Source:‘Social Media’ has become one of the hot topics over the last 10 years.  The Church has been said historically to seriously lag behind in tech innovation;  while that may be true the bivocational minister will find Social Media offers some unique opportunities to expand ministry.  Here are some ways you can start using social media for ministry today.

1)  Start a Facebook page for your church.  There are many voices today saying Facebook is on the way out, but even if it is, it still has a large user base.  Most likely a majority of your congregation have a Facebook page already.  The account is free, and has many useful features.  We use our page to announce and invite people to events, share pictures of significant happenings in the church and occasionally post links to articles of interest.  I even post quotes from the sermon the previous Sunday, so our people who attended have an extra learning point and those who did not attend have at least some idea of what was said.  Download the Facebook App onto your smartphone and you don’t even have to be at your computer to conduct Facebook ministry!

2) Use texting (and email) to keep in touch with people. Want to remind people of an upcoming event?  Text’em!  Want to find out if Joe Cool is alright because he wasn’t at church on Sunday?  Text’em!  Again, right from your smartphone.  No stamp required.

3) Use YouTube to post video excerpts from your worship service.  It is free and easier than a full-on podcast, although the free accounts limit the clip duration.  Put the link to your excerpts and channel on FaceBook and your church webpage.

4)  Need to make quick announcements?  Set up a Twitter account.  This is great for doing things like making weather-related announcements during winter, and for reaching targeted groups of people (separate groups for youth ministry, etc.).  You can send out a ‘Scripture-a-Day’ message, or short sermon quotes.

5)  Finally, a warning.  Social Media allows us to keep in daily contact with our people.  But sometimes that daily contact can be a hindrance as well.  I lost a family from my church because of things they posted on Facebook which were inappropriate; they were offended and left when I brought it up.  Sometimes a thick skin can be handy (sometimes it is better to let small matters pass and recognize that everyone is growing in Christ), as well as letting people know that their life during the week should match what they are saying on Sunday.  This one is difficult, but we all need to know the possibility and develop a plan  BEFORE we actually need it.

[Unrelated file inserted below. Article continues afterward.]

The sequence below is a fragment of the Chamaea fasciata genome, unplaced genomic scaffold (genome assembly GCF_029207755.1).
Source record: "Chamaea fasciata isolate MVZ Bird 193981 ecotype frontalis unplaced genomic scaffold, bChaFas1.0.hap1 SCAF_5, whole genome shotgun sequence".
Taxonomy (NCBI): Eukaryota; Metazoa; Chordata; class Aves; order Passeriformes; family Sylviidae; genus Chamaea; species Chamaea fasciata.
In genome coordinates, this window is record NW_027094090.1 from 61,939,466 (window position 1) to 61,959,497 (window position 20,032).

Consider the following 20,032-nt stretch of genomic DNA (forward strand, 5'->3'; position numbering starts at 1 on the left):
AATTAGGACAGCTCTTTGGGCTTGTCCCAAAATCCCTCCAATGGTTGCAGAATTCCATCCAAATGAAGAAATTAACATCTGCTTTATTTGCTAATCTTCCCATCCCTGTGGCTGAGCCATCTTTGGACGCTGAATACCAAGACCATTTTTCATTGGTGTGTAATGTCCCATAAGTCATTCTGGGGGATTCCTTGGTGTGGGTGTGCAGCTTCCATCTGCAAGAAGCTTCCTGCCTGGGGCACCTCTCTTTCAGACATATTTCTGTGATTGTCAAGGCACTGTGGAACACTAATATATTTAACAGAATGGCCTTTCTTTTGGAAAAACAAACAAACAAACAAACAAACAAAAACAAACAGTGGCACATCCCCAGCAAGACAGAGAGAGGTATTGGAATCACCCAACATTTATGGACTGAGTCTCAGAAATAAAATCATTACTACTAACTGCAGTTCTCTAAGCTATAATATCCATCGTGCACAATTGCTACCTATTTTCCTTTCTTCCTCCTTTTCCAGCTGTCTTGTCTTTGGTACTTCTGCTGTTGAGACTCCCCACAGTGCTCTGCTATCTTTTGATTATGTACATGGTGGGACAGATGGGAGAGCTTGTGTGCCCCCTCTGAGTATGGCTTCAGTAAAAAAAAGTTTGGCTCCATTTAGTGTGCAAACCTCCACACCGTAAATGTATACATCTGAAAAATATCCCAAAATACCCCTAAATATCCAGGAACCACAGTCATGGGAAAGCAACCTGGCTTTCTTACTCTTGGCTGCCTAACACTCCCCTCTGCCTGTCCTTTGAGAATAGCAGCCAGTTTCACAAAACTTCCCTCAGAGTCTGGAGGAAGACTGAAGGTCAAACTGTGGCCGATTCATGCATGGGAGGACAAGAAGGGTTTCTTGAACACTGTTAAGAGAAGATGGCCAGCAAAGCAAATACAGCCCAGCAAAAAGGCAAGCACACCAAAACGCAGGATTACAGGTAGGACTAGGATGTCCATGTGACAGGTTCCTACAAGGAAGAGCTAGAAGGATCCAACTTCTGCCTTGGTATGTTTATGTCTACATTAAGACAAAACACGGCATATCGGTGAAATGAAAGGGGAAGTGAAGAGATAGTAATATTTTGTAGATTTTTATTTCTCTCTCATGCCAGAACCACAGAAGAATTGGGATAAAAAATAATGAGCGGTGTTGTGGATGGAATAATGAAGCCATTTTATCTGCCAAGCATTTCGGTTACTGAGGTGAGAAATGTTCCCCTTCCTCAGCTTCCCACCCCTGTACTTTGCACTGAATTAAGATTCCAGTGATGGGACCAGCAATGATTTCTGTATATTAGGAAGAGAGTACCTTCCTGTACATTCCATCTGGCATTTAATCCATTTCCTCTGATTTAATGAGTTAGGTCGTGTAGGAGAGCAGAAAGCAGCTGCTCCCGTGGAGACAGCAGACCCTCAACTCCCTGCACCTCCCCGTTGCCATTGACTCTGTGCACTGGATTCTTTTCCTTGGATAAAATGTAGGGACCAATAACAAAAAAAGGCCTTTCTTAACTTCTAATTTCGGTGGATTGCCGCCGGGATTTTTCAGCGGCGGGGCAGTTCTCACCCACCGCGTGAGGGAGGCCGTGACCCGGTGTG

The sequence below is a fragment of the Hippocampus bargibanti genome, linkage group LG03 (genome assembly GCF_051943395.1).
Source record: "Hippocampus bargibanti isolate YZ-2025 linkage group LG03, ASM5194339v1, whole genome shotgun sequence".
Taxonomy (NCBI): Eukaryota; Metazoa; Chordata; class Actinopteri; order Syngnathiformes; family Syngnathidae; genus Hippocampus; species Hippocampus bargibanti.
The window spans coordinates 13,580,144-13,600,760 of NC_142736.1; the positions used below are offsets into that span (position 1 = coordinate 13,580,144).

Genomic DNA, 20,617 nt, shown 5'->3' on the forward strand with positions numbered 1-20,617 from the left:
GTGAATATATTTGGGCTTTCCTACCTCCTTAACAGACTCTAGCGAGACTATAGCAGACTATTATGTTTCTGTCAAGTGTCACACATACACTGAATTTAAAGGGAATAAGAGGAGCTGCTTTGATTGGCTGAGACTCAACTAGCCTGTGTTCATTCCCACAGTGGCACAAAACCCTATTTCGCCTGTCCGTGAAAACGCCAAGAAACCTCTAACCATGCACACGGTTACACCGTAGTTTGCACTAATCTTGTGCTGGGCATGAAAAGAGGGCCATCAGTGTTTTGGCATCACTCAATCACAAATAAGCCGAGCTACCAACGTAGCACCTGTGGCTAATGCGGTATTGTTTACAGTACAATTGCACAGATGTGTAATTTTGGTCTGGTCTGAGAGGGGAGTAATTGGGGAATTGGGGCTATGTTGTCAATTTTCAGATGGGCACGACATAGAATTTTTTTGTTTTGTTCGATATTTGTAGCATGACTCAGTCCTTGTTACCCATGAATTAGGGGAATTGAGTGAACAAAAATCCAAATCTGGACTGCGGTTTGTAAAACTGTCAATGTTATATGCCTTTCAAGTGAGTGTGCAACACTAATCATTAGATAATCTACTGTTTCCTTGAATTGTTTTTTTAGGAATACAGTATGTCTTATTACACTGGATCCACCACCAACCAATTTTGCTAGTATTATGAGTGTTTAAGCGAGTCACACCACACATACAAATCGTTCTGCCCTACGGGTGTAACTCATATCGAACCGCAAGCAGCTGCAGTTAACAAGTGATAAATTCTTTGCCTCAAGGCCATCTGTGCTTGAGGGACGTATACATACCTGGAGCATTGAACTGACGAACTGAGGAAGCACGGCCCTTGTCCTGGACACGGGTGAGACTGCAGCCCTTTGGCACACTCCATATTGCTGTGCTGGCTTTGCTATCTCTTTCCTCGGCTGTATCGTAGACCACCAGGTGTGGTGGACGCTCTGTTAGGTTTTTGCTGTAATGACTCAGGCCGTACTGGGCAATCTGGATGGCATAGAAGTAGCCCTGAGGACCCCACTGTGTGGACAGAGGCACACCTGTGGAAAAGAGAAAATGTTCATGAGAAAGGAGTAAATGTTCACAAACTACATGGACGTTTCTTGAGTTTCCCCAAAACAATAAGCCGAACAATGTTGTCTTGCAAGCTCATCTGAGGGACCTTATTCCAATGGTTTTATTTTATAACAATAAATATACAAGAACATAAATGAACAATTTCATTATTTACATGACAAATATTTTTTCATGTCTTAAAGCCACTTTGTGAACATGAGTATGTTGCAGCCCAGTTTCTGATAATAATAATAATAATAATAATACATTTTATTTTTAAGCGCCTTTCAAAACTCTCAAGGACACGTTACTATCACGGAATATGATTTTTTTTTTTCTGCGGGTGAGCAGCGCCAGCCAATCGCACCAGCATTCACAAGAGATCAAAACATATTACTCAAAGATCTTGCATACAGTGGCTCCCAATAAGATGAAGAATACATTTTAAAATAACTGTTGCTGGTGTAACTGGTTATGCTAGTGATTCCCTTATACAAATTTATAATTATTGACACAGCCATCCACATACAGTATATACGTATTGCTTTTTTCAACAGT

Paul says in Ephesians 5:16, “Be very careful, then, how you live—not as unwise but as wise, making the most of every opportunity, because the days are evil.” Social Media…it can make a big difference in your ministry as a bivocational.  Make the most of the opportunities you have been given!  

BONUS:  Free eBook from Chris Forbes  Click here –> Facebook For Pastors

writing - Source: Roco Julie ""I recently found an article on sermon preparation for the bivocational pastor.  It contains some good tips and worthwhile instruction for those of us who have to fit sermon prep around the edges of secular work, ministry and family time.  I have linked it in the resource section for future reference, but here is the link for your convenience… Sermon Prep link.

This is an area many bivopastors struggle with, myself included.  With median time for sermon preparation in a recent study being about 13 hours, how are we supposed to fit that in without infringing on other important areas of life?

One clear area is finding the right tools to do the job.  I have found that BibleGateway.Com and the Olive Tree Study Bible (on my iPad) are invaluable.  For you the tools may be different, but these two in particular seem to streamline my preparation.  I can access these anywhere as long as I have my iPad and a WiFi connection, so I can work on sermons almost anywhere I find a free moment.  Find the tools you personally can work most easily with and stick to those.

The clear winner, though, is simply determining my preaching schedule ahead of time.  At a recent meeting of our “Mission Area” someone asked me how far out I planned my schedule and nearly died of shock when I told them it was planned out for a full calendar year!  Being planned out I can take into account church and secular holidays, holy seasons, mission emphases and other events.  It allows me to space out my preaching in a more unified approach than otherwise possible.  This does not mean I cannot change things at the last minute if something unexpected happens or the Holy Spirit tugs me in another direction, but the majority of my schedule is set.  I can begin looking for sermon illustrations a year in advance and putting them aside.  I can read resource material and commentaries, do research and find statistics, I can boil down a complicated subject into something the typical person in the pew will understand. One of the best books I have read on this topic is “Engage: A Guide to Creating Life-Transforming Worship Services” by Nelson Searcy (on Amazon here).  It is available on Kindle, Nook and in paperback.